I’m nearly one month into my goal of “turning pro” by writing 500 or more words every weekday for a year. And I’m proud to say I haven’t missed a day yet.

But I’ve also had more than a couple days where I was tempted to write “word” 500 times in a row and call it good. I even started to get creative with it, thinking through different ways I could write 500 pointless words in a way that would be funny.

And then I brought myself back to reality and nixed the idea of turning my project into a joke. 

What hasn’t ever happened over the past month is myself ever seriously considering skipping a day. I have never allowed But what if I don’t want to? to enter my brain.


Because I’ve removed skipping a day of writing from the list of available options.

And that, I think, is perhaps the most critical thing to think about when it comes to creating habits and striving toward a goal. We have to remove the failure to act as one of the options.

Just this past Friday, I had a fairly non-stop day of work with sales calls, follow ups, and planning. Fast-forward to 5:30pm and my wife and I were starting to get ready for dinner with friends when I realized…Sh*t, I haven’t written today!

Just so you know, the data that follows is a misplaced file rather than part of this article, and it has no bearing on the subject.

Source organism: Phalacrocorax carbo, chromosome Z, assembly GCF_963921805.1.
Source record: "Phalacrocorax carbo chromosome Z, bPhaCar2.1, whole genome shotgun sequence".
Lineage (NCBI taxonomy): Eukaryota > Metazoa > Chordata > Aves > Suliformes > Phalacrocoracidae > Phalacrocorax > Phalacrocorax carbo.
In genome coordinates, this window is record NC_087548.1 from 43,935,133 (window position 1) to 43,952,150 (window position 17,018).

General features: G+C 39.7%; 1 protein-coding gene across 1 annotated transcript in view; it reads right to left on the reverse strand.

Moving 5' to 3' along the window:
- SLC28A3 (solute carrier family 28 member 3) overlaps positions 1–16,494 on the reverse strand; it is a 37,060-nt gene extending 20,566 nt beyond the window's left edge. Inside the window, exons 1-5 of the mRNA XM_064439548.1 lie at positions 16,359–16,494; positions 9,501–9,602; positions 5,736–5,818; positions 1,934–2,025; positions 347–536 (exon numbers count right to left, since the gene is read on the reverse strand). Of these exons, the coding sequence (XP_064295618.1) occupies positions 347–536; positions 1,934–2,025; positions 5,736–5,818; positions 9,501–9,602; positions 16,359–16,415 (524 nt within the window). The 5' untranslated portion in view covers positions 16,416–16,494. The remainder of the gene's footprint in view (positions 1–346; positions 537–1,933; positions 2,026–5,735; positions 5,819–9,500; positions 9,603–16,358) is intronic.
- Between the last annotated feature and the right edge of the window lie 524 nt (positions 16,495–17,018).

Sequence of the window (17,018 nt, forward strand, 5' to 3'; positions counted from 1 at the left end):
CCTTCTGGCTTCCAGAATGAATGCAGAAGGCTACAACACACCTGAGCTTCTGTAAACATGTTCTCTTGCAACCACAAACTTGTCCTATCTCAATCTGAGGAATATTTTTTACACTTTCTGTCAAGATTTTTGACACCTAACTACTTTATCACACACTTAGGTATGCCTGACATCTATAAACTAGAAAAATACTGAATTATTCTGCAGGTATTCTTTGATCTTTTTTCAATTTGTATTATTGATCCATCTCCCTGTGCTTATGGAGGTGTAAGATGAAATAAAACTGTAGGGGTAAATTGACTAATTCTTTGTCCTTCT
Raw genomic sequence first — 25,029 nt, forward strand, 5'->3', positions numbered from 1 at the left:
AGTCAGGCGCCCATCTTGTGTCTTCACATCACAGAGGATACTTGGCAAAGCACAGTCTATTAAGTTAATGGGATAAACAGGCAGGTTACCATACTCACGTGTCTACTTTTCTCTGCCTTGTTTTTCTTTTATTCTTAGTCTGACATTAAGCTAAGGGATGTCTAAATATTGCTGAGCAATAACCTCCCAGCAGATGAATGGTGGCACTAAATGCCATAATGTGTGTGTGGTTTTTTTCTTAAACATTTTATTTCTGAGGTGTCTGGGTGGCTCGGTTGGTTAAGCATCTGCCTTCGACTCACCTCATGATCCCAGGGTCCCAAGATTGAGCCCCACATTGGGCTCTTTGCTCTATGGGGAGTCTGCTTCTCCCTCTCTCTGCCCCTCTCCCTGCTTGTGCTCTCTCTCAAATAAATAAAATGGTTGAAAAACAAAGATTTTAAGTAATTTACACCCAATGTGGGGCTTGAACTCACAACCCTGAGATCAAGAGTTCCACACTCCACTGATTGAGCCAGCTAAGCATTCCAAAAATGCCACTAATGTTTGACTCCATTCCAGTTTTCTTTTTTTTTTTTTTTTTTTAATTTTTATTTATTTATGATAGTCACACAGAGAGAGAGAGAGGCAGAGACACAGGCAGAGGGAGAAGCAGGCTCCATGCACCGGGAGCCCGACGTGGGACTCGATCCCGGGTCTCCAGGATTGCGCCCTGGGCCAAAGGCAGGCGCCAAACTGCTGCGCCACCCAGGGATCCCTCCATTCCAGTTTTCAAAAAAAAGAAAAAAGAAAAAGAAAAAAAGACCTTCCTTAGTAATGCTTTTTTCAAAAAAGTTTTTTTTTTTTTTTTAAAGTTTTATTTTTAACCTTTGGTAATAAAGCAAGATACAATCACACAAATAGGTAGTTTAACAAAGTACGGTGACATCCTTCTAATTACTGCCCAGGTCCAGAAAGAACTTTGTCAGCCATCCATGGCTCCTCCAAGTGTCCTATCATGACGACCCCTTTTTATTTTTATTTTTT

And so I was presented with two options:

  1. Write what I could while my wife was getting ready.
  2. Write later than night after dinner and drinks.

I chose to make the most of this moment of urgency by sitting myself at the computer and writing about our belief systems, a topic I had been sitting on for a week. And it’s a good thing I did because I’m not sure what I would have published at 1:30am after perhaps a few too many cocktails at a speakeasy with great friends. 🙂

What never entered my mind was the option of not writing.

I had committed to the habit, and that sincere commitment forced me to sit down in the small window I had and make the most of it. I ended up writing over 1000 words in less than 30 minutes, and my essay for the day was out the door. I could indulge in my $15 cocktails that night knowing that the only thing I was shorting was my bank account.

I think we oftentimes confuse our aspirations with our commitments. We can aspire to lose weight. But until we commit to changing our diet and workout habits, that aspiration means nothing. We can aspire to starting a company or side project, but until we commit to taking action on that idea every single day, that aspiration means nothing.

Every Monday through Friday my options are:

  1. Write now.
  2. Write later.

There is no third option to not write. It’s akin to picking up my kids from daycare or brushing my teeth before bed. My desire to do either thing doesn’t matter. They must happen regardless.

If we want to change anything in our life, that seed may start as a desire. But it grows through commitment and action. But what if I don’t want to? has no seat at the table of commitment.

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